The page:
BN: How can security teams and developers better work together to protect IT infrastructures?

AA: Organizations might deal with pushback from both the engineering and security teams because, in a DevSecOps model, we are really asking both teams to adjust their traditional workflows to incorporate what was previously the other’s responsibilities. Security can help engineering by using tools to continually update development repositories with diagrams and threat models that reflect the current state of development: attack surfaces, risks, and security controls. DevOps and Engineering can help by committing to orchestration using IaC, and to integrating threat modeling into their SCM workflows: evaluating and securing design in the context of the risks threat modeling identifies,

BN: Can you explain the value of threat modeling as a process instead of just a project?

AA: Organizations that get the most value out of threat modeling view it not as a point-in-time activity, but instead as a capability. Maturing organizations distribute the activities that constitute a threat modeling capability throughout their software lifecycle, pairing each threat modeling technique with its functional equivalent continuously. When infrastructure or cloud configuration changes the threat modeling tool monitors these changes and updates the diagram’s attack surfaces, resources, and assets. With the help of defect discovery activities like pen testing and scanning code, potential attack vectors are added. Each activity feeds into an ongoing and comprehensive process. If your threat model does not evolve with your code, then it’s immediately out of date and less useful. Without updating it to include discovered defects, it will miss key attack vectors and outcomes.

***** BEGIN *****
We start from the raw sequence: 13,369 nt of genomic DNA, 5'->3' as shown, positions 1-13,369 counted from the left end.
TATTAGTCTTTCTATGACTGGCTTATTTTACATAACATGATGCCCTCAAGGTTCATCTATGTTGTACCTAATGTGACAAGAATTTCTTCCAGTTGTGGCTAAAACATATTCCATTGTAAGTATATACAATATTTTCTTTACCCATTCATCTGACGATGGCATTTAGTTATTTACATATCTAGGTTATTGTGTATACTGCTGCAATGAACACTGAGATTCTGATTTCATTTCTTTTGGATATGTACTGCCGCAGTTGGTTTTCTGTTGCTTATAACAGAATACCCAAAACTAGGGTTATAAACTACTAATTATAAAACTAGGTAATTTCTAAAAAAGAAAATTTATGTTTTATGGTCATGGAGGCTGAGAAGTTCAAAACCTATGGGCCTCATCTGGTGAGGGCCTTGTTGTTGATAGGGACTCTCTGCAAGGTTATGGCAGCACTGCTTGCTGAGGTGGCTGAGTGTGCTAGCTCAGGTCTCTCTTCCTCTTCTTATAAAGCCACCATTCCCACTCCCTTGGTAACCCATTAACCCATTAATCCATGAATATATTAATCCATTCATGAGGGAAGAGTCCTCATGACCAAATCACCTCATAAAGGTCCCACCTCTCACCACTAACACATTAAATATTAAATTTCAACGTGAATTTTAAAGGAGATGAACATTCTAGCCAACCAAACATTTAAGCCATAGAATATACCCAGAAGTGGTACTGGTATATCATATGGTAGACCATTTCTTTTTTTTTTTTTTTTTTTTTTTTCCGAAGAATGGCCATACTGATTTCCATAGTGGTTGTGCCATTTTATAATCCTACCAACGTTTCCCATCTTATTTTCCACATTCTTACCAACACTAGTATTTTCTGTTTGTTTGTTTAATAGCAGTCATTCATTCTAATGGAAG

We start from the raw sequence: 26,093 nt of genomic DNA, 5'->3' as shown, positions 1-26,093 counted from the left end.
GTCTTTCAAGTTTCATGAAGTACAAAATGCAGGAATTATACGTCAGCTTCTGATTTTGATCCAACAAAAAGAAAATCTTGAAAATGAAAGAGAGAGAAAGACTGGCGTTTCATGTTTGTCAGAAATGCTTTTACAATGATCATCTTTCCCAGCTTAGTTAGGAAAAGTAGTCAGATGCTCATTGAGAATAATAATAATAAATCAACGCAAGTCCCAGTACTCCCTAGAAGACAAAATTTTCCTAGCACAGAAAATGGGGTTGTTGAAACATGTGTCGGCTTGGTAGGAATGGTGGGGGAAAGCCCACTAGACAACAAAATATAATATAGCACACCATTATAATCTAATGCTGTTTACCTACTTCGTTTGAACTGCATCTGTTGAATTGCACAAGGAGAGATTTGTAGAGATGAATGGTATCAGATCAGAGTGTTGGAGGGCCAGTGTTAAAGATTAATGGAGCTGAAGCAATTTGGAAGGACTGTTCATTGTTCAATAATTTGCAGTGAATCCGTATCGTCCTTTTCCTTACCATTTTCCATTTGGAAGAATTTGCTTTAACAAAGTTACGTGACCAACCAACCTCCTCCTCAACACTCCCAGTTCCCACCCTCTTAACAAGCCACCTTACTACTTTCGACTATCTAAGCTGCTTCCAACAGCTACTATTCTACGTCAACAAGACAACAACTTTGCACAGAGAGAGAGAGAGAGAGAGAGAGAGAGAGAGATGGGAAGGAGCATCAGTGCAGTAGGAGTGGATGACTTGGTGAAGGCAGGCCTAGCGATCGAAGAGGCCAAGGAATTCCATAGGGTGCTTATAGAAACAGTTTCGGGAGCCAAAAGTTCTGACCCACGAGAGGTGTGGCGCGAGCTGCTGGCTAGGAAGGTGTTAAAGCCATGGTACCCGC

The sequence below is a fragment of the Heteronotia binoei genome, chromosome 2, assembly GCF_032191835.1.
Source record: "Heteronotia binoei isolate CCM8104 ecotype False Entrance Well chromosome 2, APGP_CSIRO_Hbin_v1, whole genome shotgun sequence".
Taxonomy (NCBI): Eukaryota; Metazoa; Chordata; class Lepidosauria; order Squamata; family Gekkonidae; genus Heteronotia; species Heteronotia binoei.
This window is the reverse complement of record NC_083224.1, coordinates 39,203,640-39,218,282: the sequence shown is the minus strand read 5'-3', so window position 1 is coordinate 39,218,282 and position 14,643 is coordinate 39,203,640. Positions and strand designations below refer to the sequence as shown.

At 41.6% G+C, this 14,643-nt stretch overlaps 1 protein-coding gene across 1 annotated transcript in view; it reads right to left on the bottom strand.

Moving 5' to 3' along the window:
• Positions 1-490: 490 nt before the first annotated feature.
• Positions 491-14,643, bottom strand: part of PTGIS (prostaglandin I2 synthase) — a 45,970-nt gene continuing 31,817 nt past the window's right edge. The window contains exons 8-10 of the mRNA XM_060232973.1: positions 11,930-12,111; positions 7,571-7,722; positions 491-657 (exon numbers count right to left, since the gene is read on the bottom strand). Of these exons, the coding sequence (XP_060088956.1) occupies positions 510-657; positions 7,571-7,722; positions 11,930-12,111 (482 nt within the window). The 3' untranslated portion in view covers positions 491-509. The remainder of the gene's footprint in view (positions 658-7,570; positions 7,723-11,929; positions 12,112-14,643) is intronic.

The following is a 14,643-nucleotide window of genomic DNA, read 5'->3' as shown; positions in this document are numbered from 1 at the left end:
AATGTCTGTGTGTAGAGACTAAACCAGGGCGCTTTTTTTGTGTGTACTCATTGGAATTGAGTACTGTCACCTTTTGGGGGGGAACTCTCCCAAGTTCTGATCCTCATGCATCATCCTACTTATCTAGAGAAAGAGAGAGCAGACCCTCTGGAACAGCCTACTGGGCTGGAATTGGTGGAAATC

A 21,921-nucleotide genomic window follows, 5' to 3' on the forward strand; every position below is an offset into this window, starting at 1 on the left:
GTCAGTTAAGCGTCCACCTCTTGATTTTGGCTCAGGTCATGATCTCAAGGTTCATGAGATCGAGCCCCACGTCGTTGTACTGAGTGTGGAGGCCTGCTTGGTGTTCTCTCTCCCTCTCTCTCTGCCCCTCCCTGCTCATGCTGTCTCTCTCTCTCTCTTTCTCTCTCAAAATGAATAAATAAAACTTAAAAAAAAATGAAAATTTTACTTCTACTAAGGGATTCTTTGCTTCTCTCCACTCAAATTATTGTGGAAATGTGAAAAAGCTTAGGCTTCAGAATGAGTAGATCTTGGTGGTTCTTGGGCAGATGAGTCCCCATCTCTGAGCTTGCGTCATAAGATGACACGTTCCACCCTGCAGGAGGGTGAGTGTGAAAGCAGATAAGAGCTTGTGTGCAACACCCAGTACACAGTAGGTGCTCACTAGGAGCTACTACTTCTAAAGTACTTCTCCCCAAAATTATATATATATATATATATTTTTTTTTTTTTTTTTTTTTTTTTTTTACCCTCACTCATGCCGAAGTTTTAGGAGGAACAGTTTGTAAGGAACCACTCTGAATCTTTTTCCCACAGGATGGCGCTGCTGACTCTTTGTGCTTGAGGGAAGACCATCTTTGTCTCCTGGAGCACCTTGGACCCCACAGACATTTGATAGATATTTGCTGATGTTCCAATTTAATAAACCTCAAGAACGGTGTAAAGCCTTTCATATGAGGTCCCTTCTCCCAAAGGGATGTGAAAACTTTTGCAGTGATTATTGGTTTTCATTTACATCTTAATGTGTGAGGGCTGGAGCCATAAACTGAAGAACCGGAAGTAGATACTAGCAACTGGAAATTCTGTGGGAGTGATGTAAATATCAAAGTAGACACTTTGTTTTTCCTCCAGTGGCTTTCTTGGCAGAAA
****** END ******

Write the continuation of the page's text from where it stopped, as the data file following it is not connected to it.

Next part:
BN: Why do you still need pen testing when threat modeling can show you the vulnerabilities before you start the work of building an app or migrating to the cloud?

AA: Pen testing provides a point in time view of security posture, specifically identifying the vulnerabilities in networks, applications and access privileges for internal and external account users. It can be a valuable addition to a threat modeling capability allowing DevSecOps teams to discover and augment their model with the additional vulnerabilities or bugs that allow adversaries to open and actualize new attack vectors. Once understood, organizations use threat modeling to identify the risk of these attack vectors and remediate any flaws.

Pen testing is a natural companion to threat modeling continually feeding it new attack vectors to consider in attack modeling and secure design activities.

Likewise, threat modeling informs penetration testing, allowing organizations to save time, money, and resources by focusing on those motivated adversaries, the assets they value most, and the attack surfaces to which they have access.

Image credit: jaizanuar/depositphotos.com

Author: Martha Meyer